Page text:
Fares up but pay down?

Leong Sze Hian

I refer to the article, “How to help cabbies: cut fares or reduce rent?” (New Paper, Mar 6) and Paul Chan’s letter, “High cab rentals and surcharges akin to price fixing” (ST, Mar 4), and media reports that taxi ridership has been declining and that taxi drivers’ earnings are also dropping.

The Ministry of Transport has clarified that public transport fares are not linked to oil prices.

What about taxi fares? Is it linked to oil prices?

Since the price of oil has dropped a lot, and last year’s taxi fare hikes are being maintained, the question that may be on some Singaporeans’ minds may be whether the earnings of taxi drivers have increased?

I understand that there are more than a thousand taxis that are lying idle in warehouses.

This may be an indication that taxi drivers’ earnings may not have gone up very much. Otherwise, why are there so many taxis that nobody wants to rent?

In order to help taxi drivers in the deepening recession, I would like to suggest that the amount of road tax and COE rebates for unrented taxis that the taxi operators are getting, be given directly to all taxi drivers instead, to supplement their reduced earnings.

According to media reports in April, the largest taxi operator here with about 15,000 of the country’s 24,000 taxis, said that there was a 16 per cent increase in takings for a cabby’s full day of work. For a full-day shift, cabbies are earning $187.92, up from $162 before the fare revision, after deducting the cost of fuel and renting the cab.

“A cabby’s full day of work – for a full-day shift, cabbies are earning $187.92”, means that the monthly net earnings is about $4,510 ($187.92 times 24 days).

I have talked to some taxi-drivers and friends who are taxi drivers, and they tell me that those who work on two shifts, eight to ten hours a day, are earning about $2,000 or less a month.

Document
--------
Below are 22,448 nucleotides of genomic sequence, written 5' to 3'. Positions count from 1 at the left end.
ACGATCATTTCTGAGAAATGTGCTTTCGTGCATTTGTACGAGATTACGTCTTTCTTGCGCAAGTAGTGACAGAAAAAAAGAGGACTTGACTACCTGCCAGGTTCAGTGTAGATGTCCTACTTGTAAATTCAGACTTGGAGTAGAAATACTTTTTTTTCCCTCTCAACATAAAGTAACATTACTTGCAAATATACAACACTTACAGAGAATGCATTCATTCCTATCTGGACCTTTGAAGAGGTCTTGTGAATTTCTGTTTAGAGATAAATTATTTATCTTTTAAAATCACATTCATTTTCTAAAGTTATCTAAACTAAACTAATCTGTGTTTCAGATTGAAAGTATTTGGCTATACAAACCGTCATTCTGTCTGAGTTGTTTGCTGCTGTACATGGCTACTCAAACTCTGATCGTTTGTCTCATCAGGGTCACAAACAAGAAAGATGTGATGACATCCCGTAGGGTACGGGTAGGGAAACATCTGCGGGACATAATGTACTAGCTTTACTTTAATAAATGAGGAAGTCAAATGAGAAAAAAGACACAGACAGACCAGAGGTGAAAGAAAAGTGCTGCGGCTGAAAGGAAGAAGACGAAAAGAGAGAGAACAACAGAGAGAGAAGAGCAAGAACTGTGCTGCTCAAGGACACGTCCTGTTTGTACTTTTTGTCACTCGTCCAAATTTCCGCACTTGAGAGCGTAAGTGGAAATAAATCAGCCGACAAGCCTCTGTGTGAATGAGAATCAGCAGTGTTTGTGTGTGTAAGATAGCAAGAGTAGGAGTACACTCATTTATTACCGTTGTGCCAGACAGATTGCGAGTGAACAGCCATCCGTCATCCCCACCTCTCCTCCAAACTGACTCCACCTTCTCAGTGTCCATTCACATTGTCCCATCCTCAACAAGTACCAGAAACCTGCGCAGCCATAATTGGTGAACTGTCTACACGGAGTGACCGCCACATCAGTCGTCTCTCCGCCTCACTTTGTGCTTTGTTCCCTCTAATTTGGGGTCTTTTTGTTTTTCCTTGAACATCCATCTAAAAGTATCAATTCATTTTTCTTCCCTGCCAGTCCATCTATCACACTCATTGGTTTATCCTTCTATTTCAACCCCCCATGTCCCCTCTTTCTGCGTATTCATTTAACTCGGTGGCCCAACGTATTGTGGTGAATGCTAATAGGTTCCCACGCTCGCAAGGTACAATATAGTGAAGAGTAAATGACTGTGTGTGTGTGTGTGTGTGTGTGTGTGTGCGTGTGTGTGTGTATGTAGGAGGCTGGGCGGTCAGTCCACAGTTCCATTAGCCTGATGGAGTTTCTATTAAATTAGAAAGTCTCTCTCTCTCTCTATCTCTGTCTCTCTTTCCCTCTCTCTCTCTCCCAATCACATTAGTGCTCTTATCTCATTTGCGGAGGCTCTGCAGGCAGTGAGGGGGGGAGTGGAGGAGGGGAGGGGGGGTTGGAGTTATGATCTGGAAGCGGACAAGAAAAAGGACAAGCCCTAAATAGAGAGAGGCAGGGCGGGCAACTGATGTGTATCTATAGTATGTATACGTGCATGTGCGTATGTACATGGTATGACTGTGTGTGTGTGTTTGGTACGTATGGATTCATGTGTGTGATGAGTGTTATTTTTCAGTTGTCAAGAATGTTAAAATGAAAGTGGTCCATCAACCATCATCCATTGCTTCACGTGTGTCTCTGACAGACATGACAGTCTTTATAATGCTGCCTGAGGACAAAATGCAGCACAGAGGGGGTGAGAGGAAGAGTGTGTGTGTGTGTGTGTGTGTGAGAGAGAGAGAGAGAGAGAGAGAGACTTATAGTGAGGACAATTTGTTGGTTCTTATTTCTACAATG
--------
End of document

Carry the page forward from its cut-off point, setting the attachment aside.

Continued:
For example, one of my friends drives about 14 hours a day, six days a week, to earn about $115 a day net after rental, fuel and parking, to earn about $2,800 a month.

So, is there something wrong with the monthly earnings figure of $4,510?

How are diesel prices and rebates determined?

Do taxi companies still make a profit on the sale of diesel, after the rebate?

How much does this profit amount to, relative to the individual earnings of drivers?

What is the tax on diesel? Is it the same 41 cents per litre like that for standard petrol?

With the recession, why not reduce the tax on diesel, since the originally projected Budget deficit has become a $6.4 billion surplus?

With the rising price of oil over the last year, how much more in diesel taxes were collected ?

Motor Vehicle Related Taxes and Vehicle Quota Premiums for FY 2007 was $2.7 billion.

This is an increase of about 47 per cent over FY 2006’s $1.84 billion.

In this connection, I would also like to suggest that the Land Transport Authority (LTA) re-consider its 10-year ban on granting taxi licenses to ex-offenders, which I estimate to be about 200,000 people.

Perhaps the only solution to taxi drivers’ declining earnings in the current recession is to reduce the road tax, COE, ERP and diesel tax for taxis.

Maybe taxi fares can also be reduced?

By the way, are there any other countries in the world that have road tax, COE and ERP on taxis? 


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